LP: One of the largest frustrations I had with the play was the final showdown, the final duel between Armand and Luke in the Desert Wolf Café. No matter how brilliantly choreographed as a stage fight this scene could be, it could only remain a stage fight. Even if one could imagine all the wizardry of a high tech production of Wicked, and Desert Wolf had no hope of ever receiving anything close to a fraction of that budget, if it were to even be graced with a full production at all, when producing for the stage, one is, at the end of the day, limited by reality. What are the limits in a novel? Credulity, solely. Create your illusions sufficiently to entice your readers to believe in your magic, and you can take them anywhere.

EW: Finally, what one piece of advice would you share with other indie authors that you wish you’d known sooner?

LP: Write. Do not despair. Do not give up. It really does not matter if your book is # 2,987,342 on Amazon. It really does not matter if you never get to give up your day job. It really does not matter if nobody knows your name. Write because the only thing that really matters is your voice. Write because, besides breathing, eating, drinking, and sleeping, it is the only thing in all the world that you really have to do.

That’s a great piece of advice, Leigh, thank you! And thank you so much for giving up your time to talk to allonymbooks. 

You can learn more about Leigh and her work at her web site: www.violethillsproductions.com; or visit her Author’s Central Page @http://amzn.to/YomRl1Leigh can also be contacted via Facebook @ facebook/leigh.podgorski, @ twitter @ twitter/leighpod52.
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To read other blogs on the Magic Realism Blog Hop, please visit the other participating writers:

Zoe Brooks (and this one) – Kirsty Fox – Karen Wyld (and this one) – Leigh Podgorski – Tad Crawford

Lynne Cantwell – Murielle Cyr (and this one )- Joel Seath – Edie Ramer – Laura at Curated Bookshelves

Christine Locke – Susan Bishop Crispell – Jordan Rosenfeld – Eilis Phillips – Cadell Blackstock

and Evie Woolmore’s first blog hop blog

Evie reviewed Leigh’s novel Desert Chimera a few weeks ago. To find out about Evie’s own magical realist novels, please visit her page.

Magical Realism for Men? No swords or flowing beards here…

allonymbooks author Cadell Blackstock chips in with a few words of his own about magical realism.

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Reading fellow allonymbooks author Evie Woolmore‘s blog for the Magical Realism Blog Hop this week, and surveying the other intelligent and fruitful discussion on the subject, I was struck by two things. One, that the majority of participants in this blog hop are female authors. And two, that when I talk about magical realism to other men they tend to think – rightly or wrongly – of fantasy and magic, more than the realism. Even the guy who cuts my hair – a 30 year old new dad with a serious devotion to beer – has abandoned his customary delight in sharing his favourite zombie movies to tell me about his latest enthusiasm: Game of Thrones. ‘I’ve never read the book – I don’t read books, me,’ he informed me with great pride, ‘but the telly series is magic.’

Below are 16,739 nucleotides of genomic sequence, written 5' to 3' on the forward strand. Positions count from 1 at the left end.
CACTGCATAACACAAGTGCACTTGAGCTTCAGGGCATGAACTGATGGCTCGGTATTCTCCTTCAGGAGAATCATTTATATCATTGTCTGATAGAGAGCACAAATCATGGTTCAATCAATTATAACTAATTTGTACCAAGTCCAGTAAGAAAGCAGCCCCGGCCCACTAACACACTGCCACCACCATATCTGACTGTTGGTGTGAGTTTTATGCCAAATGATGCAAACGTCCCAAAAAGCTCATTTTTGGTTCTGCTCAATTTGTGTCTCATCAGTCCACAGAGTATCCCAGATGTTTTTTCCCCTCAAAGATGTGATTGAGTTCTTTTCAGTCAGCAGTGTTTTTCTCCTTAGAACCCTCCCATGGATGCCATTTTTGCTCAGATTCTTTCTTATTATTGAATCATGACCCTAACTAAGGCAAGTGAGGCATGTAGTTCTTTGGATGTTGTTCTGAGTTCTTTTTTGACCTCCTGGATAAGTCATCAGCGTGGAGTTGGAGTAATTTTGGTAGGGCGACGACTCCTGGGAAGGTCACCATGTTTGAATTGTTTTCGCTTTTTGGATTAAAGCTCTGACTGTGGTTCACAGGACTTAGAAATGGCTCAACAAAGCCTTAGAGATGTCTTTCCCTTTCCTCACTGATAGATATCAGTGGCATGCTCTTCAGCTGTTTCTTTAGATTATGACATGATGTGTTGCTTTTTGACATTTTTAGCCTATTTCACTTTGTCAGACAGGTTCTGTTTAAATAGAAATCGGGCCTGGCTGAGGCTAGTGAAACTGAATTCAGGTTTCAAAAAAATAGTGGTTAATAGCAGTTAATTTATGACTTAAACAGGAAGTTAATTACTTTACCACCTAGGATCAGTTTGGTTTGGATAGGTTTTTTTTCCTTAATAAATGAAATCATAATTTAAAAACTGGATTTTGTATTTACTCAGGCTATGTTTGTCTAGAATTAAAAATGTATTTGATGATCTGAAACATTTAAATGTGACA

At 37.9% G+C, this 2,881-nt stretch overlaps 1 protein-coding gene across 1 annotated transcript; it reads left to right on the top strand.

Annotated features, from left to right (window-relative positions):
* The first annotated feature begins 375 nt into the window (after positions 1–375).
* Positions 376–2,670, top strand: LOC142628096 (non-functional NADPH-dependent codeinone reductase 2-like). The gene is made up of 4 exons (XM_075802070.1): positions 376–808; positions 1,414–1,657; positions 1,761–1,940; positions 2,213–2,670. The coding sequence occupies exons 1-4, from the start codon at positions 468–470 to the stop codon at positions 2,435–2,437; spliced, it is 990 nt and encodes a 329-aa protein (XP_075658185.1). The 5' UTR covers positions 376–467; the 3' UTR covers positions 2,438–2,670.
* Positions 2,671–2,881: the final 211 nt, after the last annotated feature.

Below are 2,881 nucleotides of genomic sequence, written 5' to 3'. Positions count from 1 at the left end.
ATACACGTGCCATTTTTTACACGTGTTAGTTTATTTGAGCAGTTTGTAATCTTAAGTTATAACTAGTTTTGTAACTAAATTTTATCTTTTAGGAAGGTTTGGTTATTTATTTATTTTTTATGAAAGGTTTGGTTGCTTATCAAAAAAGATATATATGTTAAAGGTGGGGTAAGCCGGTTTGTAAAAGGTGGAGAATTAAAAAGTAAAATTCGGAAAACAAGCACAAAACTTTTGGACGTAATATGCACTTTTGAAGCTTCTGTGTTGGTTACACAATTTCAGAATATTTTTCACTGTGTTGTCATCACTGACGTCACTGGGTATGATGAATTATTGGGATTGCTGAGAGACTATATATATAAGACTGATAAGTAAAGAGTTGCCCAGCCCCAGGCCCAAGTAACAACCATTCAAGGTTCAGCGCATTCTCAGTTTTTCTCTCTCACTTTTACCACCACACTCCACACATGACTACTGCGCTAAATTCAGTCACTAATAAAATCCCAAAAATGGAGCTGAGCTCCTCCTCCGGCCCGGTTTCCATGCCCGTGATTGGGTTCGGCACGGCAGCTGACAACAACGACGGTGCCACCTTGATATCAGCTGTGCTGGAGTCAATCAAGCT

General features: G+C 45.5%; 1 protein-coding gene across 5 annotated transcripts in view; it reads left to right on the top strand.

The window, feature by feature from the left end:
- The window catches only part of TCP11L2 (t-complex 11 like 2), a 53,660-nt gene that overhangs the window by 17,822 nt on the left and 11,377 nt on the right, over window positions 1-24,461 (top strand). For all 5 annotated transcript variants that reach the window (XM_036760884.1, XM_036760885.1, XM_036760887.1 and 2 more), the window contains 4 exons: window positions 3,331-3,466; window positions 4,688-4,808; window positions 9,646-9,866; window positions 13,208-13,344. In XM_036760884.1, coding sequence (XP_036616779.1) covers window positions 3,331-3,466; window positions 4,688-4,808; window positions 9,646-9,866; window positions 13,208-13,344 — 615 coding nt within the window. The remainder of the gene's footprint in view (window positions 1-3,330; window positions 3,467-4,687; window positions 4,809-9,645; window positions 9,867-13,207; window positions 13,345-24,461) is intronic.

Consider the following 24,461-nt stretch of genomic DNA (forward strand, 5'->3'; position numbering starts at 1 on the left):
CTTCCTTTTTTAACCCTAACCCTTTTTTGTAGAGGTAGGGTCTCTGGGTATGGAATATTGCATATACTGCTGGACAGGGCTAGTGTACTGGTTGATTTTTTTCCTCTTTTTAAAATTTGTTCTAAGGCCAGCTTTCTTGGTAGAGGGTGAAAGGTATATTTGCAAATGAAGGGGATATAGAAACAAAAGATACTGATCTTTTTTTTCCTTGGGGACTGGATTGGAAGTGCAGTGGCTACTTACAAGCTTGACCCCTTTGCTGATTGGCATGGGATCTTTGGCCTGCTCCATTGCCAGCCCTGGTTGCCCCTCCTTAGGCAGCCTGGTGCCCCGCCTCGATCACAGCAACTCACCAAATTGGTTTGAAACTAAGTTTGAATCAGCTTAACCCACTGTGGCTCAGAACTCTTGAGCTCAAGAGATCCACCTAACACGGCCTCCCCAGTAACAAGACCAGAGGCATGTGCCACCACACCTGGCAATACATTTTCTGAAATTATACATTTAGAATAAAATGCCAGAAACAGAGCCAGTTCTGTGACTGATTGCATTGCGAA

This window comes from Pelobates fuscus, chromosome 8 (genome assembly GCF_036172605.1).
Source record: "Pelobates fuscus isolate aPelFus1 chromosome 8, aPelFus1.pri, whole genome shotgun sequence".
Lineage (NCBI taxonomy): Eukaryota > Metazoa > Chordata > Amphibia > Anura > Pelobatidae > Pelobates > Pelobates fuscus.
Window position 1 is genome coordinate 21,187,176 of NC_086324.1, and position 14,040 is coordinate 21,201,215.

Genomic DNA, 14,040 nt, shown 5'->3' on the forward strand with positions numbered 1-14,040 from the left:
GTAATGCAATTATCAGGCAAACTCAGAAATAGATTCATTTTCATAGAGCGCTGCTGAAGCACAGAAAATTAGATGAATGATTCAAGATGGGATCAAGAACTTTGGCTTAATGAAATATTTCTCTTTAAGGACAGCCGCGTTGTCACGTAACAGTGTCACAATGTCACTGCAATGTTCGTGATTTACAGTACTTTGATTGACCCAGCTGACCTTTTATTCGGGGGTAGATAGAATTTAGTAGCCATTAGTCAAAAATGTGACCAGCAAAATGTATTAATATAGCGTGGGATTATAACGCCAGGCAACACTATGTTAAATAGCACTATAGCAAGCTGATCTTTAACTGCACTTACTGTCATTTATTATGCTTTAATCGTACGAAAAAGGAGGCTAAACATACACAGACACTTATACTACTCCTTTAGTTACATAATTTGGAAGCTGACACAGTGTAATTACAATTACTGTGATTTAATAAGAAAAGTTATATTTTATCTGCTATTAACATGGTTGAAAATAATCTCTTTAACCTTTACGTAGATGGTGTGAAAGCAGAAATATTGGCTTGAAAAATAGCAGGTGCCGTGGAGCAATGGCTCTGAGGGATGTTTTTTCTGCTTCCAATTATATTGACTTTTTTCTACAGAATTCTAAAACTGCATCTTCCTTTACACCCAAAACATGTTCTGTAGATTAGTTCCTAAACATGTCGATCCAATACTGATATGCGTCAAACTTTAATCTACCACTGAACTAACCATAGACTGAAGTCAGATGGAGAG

Crash Cole in 'The Rake Spared' coverWhen I wrote Crash Cole in ‘The Rake Spared’, I didn’t want just to write about a failing TV star, ensnared quite literally in the trappings of his own celebrity. I wanted to blast down the walls of privacy that tenuously protect us as individuals. I wanted to push the idea of loving fans to a new level. I wanted to take an actual situation that was covered very prominently in the media (British TV personality Richard Hammond’s high speed dragster crash in 2006) and explore it from a different point of view – the subject, not the observers. In my novel Crash Cole, a motorcycling TV actor (no resemblance to Mr Hammond is intended whatsoever (nor even believable), let me be Absolutely Clear), has a serious accident and wakes up to find that all his fans have literally loved him back from the brink of death. But there’s a price. He can hear every one of their voices in his head.

But there’s no magic wand here. I don’t think it’s a huge leap in imagination to appreciate the pressure that a figure in the public eye must feel at times. Even this very morning, with the birth of the Prince of Cambridge, third in line to the British throne, questions are already being asked about what it will be like for him to grow up in a world of unprecedented public interest. All I did in Crash Cole was to manifest that interest as real, to make the pressure physical, identifiable, tangible.

Some of the bloggers on the blog hop have talked about alternative realism, rather than magical realism. That seems like a good label for what I’ve written. Crash Cole is a contemporary satire on celebrity, sex and scandal. I’ve said elsewhere it has a supernatural twist. Which I suppose it does, if hearing voices counts as supernatural. But for men who would be put off by flowing beards and long swords, I think alternative realism is a good way of describing a funky twist on the world we know.

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To find out more about Cadell Blackstock and Crash Cole, visit Cadell’s page.

Crash Cole in ‘The Rake Spared’ is available on all Amazon sites, including UK and US.

To read the other excellent blogs in the Magical Realism Blog Hop, visit these links:

Zoe Brooks (and Zoe’s second post and this one) – Kirsty Fox – Karen Wyld (and this one)

Leigh Podgorski – Tad Crawford Lynne Cantwell – Murielle Cyr (and this one )- Joel Seath

Edie Ramer – Laura at Curated Bookshelves Christine Locke – Susan Bishop Crispell

Jordan Rosenfeld – Eilis Phillips – and Evie Woolmore’s first blog hop blog